Photos cannot get the full beauty of that place. It really stood out behind the blue sky, and I would comment about the waterways leading to it, but, unfortunately, it was under repair, so all the pictures we took didn't capture the full beauty of the place. It wasn't pure white, and that's to expected. Anything on this earth breaks down, all things head towards becoming dust. The Taj has been hurt by pollution and damage, and the people of Agra are doing their best to fix it. The reason we had to walk was because no cars or motorbikes are allowed at a certain limit, to preserve the Taj. That's probably also the reason there are no planes.

We took a few pictures of us all in front of the Taj, but I really wanted to get closer. I wanted to see what the Taj looks like on the side that's not pictured most. What did the back of that building look like?

There were two identical buildings on either side of the Taj Mahal. They were a red color, and pretty big. I regret that I was not able to look around those buildings, due to time constraints and Lil' Sis. But that's okay, I suppose. By the time we had finished touring the Taj, we were all burning hot and pretty tired.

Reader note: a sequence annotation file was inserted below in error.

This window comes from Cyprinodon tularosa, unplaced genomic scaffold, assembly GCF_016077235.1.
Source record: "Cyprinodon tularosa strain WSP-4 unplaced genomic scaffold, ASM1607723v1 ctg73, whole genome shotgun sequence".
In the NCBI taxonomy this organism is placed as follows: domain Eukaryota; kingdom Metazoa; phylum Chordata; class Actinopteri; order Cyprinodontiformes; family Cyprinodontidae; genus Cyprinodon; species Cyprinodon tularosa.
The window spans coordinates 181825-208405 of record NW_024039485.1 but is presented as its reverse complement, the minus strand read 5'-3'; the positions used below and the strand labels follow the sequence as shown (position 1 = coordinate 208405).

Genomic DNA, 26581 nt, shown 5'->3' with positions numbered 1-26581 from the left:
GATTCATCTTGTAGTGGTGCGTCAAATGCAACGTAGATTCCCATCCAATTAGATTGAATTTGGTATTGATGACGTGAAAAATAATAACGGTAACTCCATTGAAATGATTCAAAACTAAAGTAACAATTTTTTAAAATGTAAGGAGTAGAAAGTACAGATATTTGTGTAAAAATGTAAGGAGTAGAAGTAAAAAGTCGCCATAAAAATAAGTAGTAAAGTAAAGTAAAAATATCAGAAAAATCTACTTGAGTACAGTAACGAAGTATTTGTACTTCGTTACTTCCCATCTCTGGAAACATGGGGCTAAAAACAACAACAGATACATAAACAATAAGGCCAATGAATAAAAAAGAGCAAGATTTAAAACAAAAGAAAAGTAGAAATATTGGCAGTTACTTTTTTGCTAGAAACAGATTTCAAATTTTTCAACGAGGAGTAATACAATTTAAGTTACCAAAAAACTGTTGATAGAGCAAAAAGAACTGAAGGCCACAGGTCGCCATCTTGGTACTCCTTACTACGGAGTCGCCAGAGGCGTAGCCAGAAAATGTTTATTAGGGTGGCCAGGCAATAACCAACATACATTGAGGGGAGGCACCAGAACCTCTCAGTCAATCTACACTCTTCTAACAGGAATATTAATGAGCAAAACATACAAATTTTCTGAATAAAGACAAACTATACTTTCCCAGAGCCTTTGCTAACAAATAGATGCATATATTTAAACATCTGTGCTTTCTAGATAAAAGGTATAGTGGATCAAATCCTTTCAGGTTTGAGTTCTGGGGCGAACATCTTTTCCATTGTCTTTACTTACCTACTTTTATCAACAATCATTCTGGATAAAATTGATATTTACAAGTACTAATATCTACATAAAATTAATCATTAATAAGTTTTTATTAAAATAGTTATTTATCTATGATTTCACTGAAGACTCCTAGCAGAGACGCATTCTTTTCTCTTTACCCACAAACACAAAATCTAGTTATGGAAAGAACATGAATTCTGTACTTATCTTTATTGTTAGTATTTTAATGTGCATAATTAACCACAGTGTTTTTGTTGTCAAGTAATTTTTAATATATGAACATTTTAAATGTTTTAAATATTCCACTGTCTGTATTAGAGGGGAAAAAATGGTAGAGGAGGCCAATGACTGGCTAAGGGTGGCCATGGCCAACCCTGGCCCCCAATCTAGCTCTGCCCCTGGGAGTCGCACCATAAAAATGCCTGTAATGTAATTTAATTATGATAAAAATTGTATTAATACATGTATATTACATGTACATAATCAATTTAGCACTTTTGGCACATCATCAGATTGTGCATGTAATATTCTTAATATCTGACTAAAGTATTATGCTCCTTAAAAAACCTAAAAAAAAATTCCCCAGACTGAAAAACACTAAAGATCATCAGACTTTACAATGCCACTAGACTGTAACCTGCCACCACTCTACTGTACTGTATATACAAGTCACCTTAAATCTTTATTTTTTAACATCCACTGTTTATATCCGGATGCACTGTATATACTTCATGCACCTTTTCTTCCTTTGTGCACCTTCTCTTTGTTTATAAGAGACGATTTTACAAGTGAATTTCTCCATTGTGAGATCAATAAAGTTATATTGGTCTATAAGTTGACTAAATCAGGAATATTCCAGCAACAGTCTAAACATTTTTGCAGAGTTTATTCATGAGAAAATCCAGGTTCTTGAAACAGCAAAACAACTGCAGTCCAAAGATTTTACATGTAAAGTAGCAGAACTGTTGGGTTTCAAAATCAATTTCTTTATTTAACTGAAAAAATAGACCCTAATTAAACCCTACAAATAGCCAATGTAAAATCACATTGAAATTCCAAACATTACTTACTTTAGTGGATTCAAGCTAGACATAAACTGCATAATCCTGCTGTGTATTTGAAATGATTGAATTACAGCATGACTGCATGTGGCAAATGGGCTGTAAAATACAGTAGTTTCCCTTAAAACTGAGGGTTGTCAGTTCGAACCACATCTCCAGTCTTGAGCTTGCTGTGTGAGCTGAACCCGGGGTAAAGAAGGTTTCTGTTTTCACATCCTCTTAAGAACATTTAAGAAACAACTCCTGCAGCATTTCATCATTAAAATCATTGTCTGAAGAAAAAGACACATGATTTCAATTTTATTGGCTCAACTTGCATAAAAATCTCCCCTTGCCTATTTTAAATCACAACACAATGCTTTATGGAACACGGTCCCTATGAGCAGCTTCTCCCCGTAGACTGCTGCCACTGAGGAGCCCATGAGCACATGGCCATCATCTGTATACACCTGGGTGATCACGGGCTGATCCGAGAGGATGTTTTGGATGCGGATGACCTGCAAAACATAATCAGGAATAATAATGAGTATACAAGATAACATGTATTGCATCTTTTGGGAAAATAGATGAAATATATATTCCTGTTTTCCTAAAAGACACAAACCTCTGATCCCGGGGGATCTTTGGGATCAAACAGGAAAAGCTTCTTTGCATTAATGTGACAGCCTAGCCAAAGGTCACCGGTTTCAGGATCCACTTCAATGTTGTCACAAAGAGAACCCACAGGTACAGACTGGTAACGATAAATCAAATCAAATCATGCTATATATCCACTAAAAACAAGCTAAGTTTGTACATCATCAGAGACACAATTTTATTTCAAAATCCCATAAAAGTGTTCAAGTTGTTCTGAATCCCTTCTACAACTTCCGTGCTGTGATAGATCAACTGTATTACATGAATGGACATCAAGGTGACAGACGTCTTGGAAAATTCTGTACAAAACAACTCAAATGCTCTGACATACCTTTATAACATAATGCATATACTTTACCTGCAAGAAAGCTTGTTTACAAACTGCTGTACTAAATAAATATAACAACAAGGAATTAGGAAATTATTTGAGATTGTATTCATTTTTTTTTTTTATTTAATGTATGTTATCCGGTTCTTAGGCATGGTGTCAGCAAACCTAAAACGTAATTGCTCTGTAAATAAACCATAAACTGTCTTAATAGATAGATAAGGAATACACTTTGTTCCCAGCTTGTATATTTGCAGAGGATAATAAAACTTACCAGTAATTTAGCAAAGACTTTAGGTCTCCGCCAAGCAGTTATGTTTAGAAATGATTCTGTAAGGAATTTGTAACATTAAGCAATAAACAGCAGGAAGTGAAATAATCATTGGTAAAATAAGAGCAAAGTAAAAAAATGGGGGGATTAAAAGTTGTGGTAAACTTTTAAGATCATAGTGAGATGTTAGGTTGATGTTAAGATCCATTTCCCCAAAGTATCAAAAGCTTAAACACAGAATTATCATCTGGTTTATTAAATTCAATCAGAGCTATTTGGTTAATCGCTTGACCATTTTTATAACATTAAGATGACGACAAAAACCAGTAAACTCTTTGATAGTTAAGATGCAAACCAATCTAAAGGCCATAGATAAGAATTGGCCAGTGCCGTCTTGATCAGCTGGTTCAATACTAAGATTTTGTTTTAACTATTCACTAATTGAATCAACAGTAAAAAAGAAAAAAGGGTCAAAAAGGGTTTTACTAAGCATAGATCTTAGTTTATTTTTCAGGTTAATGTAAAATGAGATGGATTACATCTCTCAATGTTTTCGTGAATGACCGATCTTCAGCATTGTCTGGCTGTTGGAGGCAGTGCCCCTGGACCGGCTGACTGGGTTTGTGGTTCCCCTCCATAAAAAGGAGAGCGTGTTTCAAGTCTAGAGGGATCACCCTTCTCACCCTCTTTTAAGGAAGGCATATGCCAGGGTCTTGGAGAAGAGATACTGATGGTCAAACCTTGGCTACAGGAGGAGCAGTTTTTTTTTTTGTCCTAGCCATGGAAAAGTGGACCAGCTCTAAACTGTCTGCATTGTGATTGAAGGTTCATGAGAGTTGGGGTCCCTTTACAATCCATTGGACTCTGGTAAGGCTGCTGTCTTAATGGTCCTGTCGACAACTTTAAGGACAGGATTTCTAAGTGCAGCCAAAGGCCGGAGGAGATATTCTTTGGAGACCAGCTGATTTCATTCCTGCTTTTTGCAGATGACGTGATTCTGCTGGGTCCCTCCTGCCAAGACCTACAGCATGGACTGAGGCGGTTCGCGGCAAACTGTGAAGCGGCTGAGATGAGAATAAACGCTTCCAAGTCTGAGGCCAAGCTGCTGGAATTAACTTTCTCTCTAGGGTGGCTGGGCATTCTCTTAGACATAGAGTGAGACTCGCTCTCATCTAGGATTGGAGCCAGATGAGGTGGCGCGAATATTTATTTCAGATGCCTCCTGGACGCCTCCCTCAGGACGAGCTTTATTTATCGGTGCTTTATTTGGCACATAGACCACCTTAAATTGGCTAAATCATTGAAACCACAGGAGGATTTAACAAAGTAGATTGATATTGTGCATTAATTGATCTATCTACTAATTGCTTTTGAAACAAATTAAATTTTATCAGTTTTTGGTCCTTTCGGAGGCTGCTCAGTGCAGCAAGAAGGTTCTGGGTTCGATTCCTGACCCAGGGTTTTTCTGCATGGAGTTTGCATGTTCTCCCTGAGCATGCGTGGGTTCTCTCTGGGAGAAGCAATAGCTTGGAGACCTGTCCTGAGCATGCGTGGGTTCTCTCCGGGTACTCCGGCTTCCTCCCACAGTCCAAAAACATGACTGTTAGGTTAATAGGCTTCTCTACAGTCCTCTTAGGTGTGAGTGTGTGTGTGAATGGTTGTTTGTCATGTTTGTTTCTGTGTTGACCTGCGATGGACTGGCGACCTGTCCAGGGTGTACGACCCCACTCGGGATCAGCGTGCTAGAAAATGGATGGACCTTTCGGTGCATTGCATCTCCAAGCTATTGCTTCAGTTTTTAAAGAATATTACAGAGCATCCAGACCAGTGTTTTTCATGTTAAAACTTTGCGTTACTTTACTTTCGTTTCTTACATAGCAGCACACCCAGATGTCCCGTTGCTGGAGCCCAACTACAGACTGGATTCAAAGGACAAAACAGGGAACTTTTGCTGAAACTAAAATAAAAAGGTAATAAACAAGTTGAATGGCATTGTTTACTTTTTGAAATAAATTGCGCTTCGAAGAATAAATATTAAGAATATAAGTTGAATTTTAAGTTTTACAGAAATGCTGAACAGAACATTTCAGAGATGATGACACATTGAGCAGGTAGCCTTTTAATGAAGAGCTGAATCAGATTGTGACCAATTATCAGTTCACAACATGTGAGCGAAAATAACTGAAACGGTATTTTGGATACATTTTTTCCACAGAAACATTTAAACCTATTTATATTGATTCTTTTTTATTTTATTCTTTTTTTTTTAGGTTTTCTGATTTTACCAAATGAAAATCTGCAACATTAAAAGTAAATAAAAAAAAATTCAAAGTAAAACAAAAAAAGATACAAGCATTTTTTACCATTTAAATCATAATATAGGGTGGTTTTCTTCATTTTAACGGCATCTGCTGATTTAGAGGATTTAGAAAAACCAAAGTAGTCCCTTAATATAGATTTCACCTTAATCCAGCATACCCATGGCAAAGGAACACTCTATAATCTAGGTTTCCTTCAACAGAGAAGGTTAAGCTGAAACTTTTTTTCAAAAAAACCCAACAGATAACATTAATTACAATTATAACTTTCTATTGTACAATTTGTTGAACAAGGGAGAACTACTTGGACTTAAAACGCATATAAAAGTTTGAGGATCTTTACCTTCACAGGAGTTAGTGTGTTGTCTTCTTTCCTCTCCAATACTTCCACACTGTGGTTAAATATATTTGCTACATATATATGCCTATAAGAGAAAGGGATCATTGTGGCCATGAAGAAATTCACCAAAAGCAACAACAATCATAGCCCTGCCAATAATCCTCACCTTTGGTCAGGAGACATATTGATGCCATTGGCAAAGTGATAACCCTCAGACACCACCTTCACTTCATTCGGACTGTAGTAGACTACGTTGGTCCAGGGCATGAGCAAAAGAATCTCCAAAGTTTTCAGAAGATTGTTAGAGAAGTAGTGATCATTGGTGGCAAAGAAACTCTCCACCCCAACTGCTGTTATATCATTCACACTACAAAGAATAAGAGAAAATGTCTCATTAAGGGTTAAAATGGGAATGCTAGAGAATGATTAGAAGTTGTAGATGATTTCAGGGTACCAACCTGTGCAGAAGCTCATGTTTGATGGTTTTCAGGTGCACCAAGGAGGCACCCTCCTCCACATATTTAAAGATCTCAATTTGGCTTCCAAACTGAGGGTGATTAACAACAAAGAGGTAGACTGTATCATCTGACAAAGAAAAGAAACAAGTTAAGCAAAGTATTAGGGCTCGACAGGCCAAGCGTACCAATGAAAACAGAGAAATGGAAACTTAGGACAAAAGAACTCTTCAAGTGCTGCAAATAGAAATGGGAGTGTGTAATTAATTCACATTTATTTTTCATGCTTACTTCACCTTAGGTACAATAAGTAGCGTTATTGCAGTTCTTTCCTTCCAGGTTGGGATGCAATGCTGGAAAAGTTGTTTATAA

It took a while for us to get to the base of it. I could see the ancient script on the sides, the flowery designs, and the crescent and ball on top, which represented the Hindu and Islam religions.

There were people who kept shoes, because, as I mentioned before, there are no shoes allowed in the Taj. We had been given only one shoe cover, so we all decided that my dad should wear it. Why? I don't know, but it ended up that way.

We left our shoes with him, and headed up the stairs to get in.
Little did I know the pain awaiting me...

It was about midday, and the sun was shining at full force. It was extremely hot, and I should have thought of the fact that the stone leading to the Taj would take in that heat.

Have you ever walked on hot sand? Well, you know how I felt. Twas like stepping on tacks! If you had an audio only of me, it would have been-


Please, if you ever go to the Taj, wear tennis shoes with socks, okay? =D

There were people all around, but for some reason, I just don't remember any sound. Like a gigantic off-white giant, the Taj Mahal loomed over me. I was ready to go in. (And get out of the unbearable heat)

Our guide showed us all sorts of details about the handicraft and reasons why the Taj is so highly regarded. I mean, they built all of it without the technology we have today! No cranes or lifts, only hands and tools that would be considered nothing big today!